Artists are using their craft to contribute to the conversation about immigration and the border, hot topics on the presidential campaign trail.
Hugo Medina, a Phoenix-based artist, draws on his experiences as an immigrant from Bolivia.
“Art is just a visual form of storytelling and communicating with an audience,” Medina said. “As an artist we have the responsibility to tell the story that we experienced.”
Medina immigrated to New York from La Paz, Bolivia as a child. He lived as an undocumented immigrant until he was a senior in high school and qualified for amnesty under Ronald Reagan’s Immigration Reform and Control Act of 1986.
His paintings show the struggles of immigrants like himself in the United States. “As an artist I don’t believe in forcing my politics on people but at the same time I can’t help but to comment and create art about what’s affecting me,” he said.
Medina’s paintings and murals are exhibited throughout Arizona — from downtown Phoenix to Surprise.
“Murals is our first form of communication that we as human beings developed,” Medina said.
He began “Murals for Social Change,” a series of murals that offer a social commentary and promote change. He completed a mural earlier this month at Mesa Community College inspired by a debate on giving a sacred Native American holy site in the state to a foreign mining company.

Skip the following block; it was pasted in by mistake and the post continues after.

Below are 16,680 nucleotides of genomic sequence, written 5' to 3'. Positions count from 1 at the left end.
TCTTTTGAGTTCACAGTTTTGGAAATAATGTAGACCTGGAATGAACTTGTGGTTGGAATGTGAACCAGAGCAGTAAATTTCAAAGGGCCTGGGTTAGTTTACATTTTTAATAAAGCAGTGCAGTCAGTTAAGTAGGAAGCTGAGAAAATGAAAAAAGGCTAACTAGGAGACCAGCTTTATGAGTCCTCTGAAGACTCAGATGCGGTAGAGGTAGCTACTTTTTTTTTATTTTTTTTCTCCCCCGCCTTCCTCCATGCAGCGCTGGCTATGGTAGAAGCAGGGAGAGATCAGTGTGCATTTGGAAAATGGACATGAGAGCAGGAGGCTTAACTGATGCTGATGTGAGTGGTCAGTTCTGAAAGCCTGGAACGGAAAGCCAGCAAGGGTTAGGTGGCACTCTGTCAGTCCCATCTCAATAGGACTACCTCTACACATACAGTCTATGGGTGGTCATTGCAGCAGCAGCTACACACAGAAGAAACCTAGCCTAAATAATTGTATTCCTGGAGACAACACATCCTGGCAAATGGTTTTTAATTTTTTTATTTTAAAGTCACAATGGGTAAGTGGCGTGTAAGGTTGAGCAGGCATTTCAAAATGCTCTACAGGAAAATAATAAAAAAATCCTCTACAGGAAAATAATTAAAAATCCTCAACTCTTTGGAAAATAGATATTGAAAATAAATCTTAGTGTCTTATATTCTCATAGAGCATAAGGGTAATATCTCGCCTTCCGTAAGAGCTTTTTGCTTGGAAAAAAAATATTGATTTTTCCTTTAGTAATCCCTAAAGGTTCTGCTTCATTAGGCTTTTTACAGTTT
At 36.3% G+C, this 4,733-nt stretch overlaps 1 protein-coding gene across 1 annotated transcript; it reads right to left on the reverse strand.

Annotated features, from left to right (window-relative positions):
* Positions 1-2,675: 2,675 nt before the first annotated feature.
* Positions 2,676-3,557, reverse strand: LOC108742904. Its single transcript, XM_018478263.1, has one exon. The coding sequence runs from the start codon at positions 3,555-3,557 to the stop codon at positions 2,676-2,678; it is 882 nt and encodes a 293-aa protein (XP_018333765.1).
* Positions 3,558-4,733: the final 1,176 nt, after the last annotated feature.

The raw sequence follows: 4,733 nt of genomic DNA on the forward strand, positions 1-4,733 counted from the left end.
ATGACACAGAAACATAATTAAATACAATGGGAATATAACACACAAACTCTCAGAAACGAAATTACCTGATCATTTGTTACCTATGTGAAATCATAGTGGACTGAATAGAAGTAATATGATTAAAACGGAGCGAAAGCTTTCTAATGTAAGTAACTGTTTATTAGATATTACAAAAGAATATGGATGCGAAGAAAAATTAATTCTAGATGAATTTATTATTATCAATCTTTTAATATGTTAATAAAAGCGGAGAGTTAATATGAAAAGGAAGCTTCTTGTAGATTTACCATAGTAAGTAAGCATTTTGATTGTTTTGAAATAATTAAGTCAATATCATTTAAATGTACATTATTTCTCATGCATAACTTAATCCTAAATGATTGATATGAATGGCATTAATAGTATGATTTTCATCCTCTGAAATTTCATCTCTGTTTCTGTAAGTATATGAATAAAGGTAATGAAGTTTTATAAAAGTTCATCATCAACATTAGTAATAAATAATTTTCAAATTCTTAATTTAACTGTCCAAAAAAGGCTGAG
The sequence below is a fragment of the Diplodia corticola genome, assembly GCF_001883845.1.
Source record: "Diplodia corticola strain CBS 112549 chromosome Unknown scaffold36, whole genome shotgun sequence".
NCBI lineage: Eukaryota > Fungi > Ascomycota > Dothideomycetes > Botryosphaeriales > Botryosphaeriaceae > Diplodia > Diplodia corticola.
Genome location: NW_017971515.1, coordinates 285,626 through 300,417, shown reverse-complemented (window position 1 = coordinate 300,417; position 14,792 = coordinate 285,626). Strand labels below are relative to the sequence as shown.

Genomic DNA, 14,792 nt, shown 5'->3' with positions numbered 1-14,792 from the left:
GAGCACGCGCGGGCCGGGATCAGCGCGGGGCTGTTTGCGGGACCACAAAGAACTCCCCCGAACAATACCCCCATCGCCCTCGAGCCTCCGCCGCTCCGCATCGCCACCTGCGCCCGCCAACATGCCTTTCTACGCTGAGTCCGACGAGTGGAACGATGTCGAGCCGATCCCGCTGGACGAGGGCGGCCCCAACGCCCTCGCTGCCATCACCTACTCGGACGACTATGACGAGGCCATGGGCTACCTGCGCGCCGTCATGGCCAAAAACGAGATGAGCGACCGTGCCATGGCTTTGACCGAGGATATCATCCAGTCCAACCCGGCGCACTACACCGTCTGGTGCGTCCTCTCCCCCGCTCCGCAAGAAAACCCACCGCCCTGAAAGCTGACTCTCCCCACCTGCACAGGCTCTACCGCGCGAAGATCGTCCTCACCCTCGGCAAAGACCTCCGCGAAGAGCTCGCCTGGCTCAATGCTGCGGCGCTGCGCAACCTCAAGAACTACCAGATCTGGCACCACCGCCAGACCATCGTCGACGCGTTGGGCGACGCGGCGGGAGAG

Medina is asking the City of Tucson for permission to paint a mural about the Dreamers and the American Dream. The mural would show him graduating from college with the word ‘dream’ at the bottom.
“It’s to showcase that we should dream and we should fight for it,” he said.
University of Texas El Paso instructor and artist Angel Cabrales also focuses on border issues.
“My goal is to create dialogue. Not necessarily to tell a person what to think, but to think,” he said. “To get opposing views, to look at the artwork and to meet together and talk together without killing each other.”
Cabrales graduated from Arizona State University in 2004 and earned a Master’s in Fine Arts from the University of North Texas in 2009. He has taught students about sculpture on the border at the University of Texas at Brownsville and University of Texas at El Paso.
He grew up in El Paso where he would cross into neighboring Ciudad Juarez for everything from going to the market to hanging out with friends. He and other border residents stopped going to Mexico when drug violence spiked in 2008. Murders in Ciudad Juarez have since declined sharply.
“Even though it did get bad for a while it’s not the way it’s portrayed now,” he said. “You have people like Donald Trump saying it’s a war zone and it’s not. El Paso is the number one safest city in the nation.”
Cabrales’ experience with that stretch of the border inspired one of his largest sculptures.
“One of the ones I’m most proud of and I’m actually going to be showing it this year in Arizona is titled ‘Juegos Fronteras’,” he said. “It’s a piece on immigration and it’s using a playground as an analogy of border cities.”
The piece is constructed from a full scale metal playground and wrapped in chain link and barbed wire with spotlights.
Cabrales’ hopes this work, among others, will encourage the community to discuss immigration issues.
“Juegos Fronteras” will be shown at The monOrchid art gallery in downtown Phoenix in August.